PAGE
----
Why I Sail
December 25, 2007
I am writing this essay because I believe it will help me understand what drives me and other sailors to sail our sailboats while consuming large portions of our vacations and perhaps our budgets in pursuit of what could well be considered another form of work. We are a strange lot who would prefer to endure many hardships in pursuing the challenge of small boat sailing rather than indulging in the hedonistic pleasures of a prepackaged trip, lounging on the beach or at the pool area in some fancy resort or cruise ship. What we do is hard at times, requires planning and effort, and requires us to be exposed to weather both foul and fair. It makes us drive long distances towing troublesome boat trailers rather than hopping on a plane to land a few short hours later in paradise where we can pretend we are much better off financially than we really are, while enjoying the slavish attentions of poorly paid attendants and the fine dining prepared by five star chefs.
Of course you can enjoy some of the above while sailing. But sailing for me is trailer sailing. Taking a shallow draft boat to an interesting cruising area and exploring at my leisure the out of the way places, the shallows where the birds wade, where the fish are visible against the clear bottom and where shore life merges with sea life. I'm talking coastal and beach cruising and waterway cruising.
As a young man I had fantasies of building a world class cruising boat, then sailing away to exotic lands, seeing exotic peoples and generally touring the world by way of its oceans. I would still like to do that, however, my life has lead me to a different place. Nearing retirement, I realize that I will not always be fit enough to roam the oceans and live aboard a sailing vessel. Therefore, I have refocused my interest on cruising the great waters of the Americas especially, our own US waterways and coasts. I want to know the history, geology and ecology of our coastal shores and rivers. After all, it is here that our civilization began. It is here at the waters edge where the roots of our culture were planted. It is also in the littoral zone that the richest ecosystems exists feeding the biodiversity of the shore line. For all of these reasons and the fact that I have a serious problem with seasickness, I have chosen to travel closer to home. Accordingly, I have identified my definition of sailing as cruising, voyaging close to shore, traveling by small sailboat with a purpose, but always learning and fully engaging with my cruising environment. So thus having identified sailing, what does sailing mean to me?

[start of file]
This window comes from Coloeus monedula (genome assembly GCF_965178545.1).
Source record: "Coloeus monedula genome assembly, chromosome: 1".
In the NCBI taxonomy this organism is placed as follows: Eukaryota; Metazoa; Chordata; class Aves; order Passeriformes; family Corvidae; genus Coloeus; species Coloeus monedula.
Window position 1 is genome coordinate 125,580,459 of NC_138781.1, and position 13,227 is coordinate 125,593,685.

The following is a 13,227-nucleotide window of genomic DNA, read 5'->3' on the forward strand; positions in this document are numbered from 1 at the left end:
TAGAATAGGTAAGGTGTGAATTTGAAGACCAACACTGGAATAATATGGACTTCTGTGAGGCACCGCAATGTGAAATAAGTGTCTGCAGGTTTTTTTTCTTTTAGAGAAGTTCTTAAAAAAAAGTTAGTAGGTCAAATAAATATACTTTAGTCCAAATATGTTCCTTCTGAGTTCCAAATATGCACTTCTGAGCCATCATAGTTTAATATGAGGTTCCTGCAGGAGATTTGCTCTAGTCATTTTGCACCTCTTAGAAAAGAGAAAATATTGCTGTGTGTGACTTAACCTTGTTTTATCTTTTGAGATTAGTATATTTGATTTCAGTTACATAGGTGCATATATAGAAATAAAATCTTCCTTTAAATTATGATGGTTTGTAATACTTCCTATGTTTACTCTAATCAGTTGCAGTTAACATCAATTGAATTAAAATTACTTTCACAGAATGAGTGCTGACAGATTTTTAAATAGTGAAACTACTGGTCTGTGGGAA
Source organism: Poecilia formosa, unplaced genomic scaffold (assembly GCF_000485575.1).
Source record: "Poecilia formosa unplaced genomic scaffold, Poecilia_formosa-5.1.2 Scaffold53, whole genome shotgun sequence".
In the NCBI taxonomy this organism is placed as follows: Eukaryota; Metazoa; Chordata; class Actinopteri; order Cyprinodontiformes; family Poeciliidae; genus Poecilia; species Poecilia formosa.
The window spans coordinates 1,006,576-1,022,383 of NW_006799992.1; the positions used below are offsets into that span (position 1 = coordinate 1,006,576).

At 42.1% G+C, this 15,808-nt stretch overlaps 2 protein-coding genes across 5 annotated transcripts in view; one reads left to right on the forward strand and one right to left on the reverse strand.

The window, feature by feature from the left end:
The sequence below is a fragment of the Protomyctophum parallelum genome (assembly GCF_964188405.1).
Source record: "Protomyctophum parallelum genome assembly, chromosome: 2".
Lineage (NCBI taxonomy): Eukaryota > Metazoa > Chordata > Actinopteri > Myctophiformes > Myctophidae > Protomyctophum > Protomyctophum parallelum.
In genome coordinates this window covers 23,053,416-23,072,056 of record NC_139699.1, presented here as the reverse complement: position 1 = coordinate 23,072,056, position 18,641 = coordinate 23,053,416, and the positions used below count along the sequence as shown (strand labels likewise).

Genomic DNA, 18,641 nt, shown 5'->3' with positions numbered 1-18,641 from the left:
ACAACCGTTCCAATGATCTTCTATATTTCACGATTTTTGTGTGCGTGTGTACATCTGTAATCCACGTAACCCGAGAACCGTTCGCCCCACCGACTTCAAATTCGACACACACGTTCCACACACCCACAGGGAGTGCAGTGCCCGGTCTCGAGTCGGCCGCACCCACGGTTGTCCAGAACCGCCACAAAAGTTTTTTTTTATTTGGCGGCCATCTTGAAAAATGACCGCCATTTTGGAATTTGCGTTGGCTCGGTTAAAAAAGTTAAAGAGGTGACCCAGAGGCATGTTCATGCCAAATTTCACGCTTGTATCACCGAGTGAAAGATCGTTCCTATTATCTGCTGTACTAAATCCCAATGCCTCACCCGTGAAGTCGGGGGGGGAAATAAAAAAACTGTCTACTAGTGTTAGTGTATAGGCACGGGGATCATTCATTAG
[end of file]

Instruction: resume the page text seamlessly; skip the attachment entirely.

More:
For me, sailing evokes a sense of personal freedom and a chance to develop a strong set of survival skills. It encourages a sense of responsibility, and stimulates personal growth. Its ever changing scenery, challenges and surprises me, and fuels my passion for this unique pastime. As a sailor, I am free to pursue my travels at my own pace seeking the destinations of my choosing. While sailing, I am enjoying the seemingly free power from natures gift of wind and current. With time, I develop skill at harnessing that energy and safely using it to achieve my goals. Each day on the water I learn from my mistakes and develop confidence in my skills as a sailor, navigator and decision maker. My survival often depends on making wise and safe observations and decisions. After years of sailing I am both awed and humbled by nature's power and thrilled by its gifts. I find that much of this confidence and satisfaction transfers into other areas of my life. Yet, I return again and again to the the water where I find my fulfillment and feed my inner reserves with peace and quiet confidence. I am convinced that I need sailing. So I am a sailor by choice, by training and by continuing need; need for its renewal and need for its challenges.
Perhaps the same is true for other sailors. Perhaps you, the reader will find a similar source of peace and strength while sailing. So this is my challenge to you : why wait for that far off chance of sailing to distant shores. Get yourself a small boat and sail now. Sail close to shore and enjoy natures bounties. They are there for the taking.
By Larry Whited